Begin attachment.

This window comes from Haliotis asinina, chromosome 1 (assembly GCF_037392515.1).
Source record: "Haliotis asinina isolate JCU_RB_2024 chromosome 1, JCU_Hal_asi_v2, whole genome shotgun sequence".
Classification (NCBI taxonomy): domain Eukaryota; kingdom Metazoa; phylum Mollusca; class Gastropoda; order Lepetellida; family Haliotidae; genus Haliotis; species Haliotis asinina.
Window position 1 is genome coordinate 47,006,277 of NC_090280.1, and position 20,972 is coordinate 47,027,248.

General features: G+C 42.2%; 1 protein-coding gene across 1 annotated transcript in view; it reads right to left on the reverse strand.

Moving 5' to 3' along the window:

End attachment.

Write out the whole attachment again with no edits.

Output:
This window comes from Haliotis asinina, chromosome 1 (assembly GCF_037392515.1).
Source record: "Haliotis asinina isolate JCU_RB_2024 chromosome 1, JCU_Hal_asi_v2, whole genome shotgun sequence".
Classification (NCBI taxonomy): domain Eukaryota; kingdom Metazoa; phylum Mollusca; class Gastropoda; order Lepetellida; family Haliotidae; genus Haliotis; species Haliotis asinina.
Window position 1 is genome coordinate 47,006,277 of NC_090280.1, and position 20,972 is coordinate 47,027,248.

General features: G+C 42.2%; 1 protein-coding gene across 1 annotated transcript in view; it reads right to left on the reverse strand.

Moving 5' to 3' along the window: